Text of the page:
5. Travis Ulberg (West of Martin, Allegan County) says:

    I was at my grandparents house, and they live on a lagoon of Gun Lake and it’s amazing how much higher the water is now compared to what it was last summer. I would say that it is at least a foot higher today than it was 8 or 9 months ago. The water was only a couple inches from going over the walls of the lagoons in some places. And with them living on the lagoon with such a high water table now, they still have standing water on the roadside of the house.

  6. Jill C. says:

    Regarding the eco-friendly “new” road in Whitehall: that’s the road I slid off last December one of the first mornings we had a little ice. Still getting my winter “wings,” I guess. (I really should’ve kept to the main road – Mears – or left my Mustang in the garage!) The pavement changes grade several times at intersections along that stretch and there’s a curve shortly before you hit the one-lane underpass. (Road passes under what used to be a railroad trestle and is now part of the bike path.) I didn’t hit the bridge, but I did take out a sign indicating the low clearance ahead. :( For now I’ll give the eco-friendly road surface the benefit of the doubt and shoot for new tires before next December!

  7. Nate says:

    The last bit with the insinuation that deepening the canals is the main reason of the three given is kind of BS. If something like that is going to be put in an article, where are the numbers to back it up? All three are human influences though, which says we should have more care in what we do an how it affects our world.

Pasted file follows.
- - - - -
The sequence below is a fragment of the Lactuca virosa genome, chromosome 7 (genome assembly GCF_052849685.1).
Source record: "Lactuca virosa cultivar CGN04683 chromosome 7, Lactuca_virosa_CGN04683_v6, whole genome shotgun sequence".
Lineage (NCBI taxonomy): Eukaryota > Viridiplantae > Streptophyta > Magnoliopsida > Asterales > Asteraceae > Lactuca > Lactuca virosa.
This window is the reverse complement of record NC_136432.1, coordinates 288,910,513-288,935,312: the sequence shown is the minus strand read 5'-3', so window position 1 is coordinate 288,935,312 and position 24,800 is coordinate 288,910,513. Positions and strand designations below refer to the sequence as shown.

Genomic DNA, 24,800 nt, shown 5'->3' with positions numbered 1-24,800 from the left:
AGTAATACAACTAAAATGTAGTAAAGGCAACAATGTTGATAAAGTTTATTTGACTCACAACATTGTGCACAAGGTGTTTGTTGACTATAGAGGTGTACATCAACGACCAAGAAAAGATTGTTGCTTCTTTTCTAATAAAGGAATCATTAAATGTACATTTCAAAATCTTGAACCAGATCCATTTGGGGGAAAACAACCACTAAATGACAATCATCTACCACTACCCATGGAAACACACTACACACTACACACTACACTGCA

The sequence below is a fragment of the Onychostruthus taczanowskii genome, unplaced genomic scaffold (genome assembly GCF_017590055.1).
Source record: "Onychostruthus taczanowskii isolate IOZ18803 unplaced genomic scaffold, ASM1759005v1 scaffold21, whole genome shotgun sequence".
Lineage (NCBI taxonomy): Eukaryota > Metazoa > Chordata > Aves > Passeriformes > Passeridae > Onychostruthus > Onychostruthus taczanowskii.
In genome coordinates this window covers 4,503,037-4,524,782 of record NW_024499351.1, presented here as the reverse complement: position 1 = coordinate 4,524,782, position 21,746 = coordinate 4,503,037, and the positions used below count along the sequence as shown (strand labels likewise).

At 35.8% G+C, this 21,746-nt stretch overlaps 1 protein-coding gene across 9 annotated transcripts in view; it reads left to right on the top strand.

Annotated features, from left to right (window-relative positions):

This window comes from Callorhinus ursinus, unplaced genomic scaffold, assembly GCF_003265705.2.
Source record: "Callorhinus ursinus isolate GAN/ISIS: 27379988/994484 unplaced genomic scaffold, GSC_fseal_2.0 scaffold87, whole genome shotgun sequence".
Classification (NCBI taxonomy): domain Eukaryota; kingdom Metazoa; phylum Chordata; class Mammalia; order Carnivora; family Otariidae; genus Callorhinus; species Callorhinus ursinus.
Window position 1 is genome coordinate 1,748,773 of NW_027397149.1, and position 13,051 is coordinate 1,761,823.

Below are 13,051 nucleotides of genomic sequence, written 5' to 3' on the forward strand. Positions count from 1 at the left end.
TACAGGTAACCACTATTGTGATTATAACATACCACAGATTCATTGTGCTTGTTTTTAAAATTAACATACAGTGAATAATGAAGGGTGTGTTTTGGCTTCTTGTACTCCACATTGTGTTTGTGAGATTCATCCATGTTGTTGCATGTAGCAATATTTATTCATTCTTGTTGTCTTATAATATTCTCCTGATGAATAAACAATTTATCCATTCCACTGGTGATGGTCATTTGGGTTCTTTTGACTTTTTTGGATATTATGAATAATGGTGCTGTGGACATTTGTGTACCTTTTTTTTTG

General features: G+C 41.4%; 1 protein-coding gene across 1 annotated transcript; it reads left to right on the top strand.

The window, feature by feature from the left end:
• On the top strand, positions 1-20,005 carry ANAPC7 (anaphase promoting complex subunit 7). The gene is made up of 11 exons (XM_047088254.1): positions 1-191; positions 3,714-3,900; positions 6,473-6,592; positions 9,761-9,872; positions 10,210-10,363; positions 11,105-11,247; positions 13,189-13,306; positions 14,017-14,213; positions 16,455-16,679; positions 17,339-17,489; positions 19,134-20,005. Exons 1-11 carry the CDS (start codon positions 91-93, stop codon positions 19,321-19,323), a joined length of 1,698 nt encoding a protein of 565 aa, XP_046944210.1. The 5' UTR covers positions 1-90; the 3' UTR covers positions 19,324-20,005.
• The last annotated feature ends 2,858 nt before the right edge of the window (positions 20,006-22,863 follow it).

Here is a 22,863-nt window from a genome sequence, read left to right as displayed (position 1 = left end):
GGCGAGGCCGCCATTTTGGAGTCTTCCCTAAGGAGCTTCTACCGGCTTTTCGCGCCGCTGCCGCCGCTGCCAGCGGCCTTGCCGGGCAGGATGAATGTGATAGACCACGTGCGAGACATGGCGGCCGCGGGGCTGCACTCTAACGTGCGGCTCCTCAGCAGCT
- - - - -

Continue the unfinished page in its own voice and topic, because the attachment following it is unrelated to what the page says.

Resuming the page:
1. Bill Steffen says:

      There have been two engineering studies that came to that conclusion and an official with the Army Corps of Engineers admitted that dredging the St. Clair River has reduced the water level of Lakes Michigan and Huron. This is also supported by the factual dismissal of both a lack of winter snow the past 2 winters (total precipitation was above average the past two winters) and the fact that overall precipitation is average for the past +2 years (while Lake Michigan dropped 17″). A quote from this article:” “According to Tom O’Bryan of the U.S. Army Corps of Engineers, dredging in the St. Clair River has resulted in a drop in the lakes’ long-term average by about 10-16 inches.”

  8. RuthW says:

    My dad, using ancient wisdom of a farmers kid, never believed in this Global Warming. He used to say that the earth is just going through a phase that normally happens about every 40 years or so. He told us kids, watch…it’ll come back to normal soon. I am not so naive as to think that human pollution has no effect on the environment, but I do think there is some merit to my dad’s philosophy, that it may just be partly, a phase in the lunar line-up.
    Even down here in Amarillo, our normal snowfall for the season is 17.5″ and this past winter we got just over 29″ for the season. Though we are still in drought conditions due to past years of not enough precipitation, so far, it looks like we’re on a slow bounce back.
    (Just an FYI…I am a Grand Rapidian by blood…born and raised and I will always have one eye & half a brain (lol) on my home state/town. Between my husband and I, we have 5 kids and 9 Grandkids still up there. We have only moved to Texas a year ago.)

  9. Ned S. says:

    I was up at the Mission Point Lighthouse the other day. It reminds you of low tide on the ocean. The water level is so low.

  10. GunLakeDeb says:

    I’m watching the Carp DNA reports with fear – it seems that whatever invasive species is in the Great Lakes – eventually, it comes to Gun Lake. Aside from the lakefront dwellers being taxed at a higher rate to get rid of the invasive species like Eurasian Milfoil; I can’t imagine an all-sports lake having Carp that get irritated by boat motors and jump in the air :-( People will get hurt!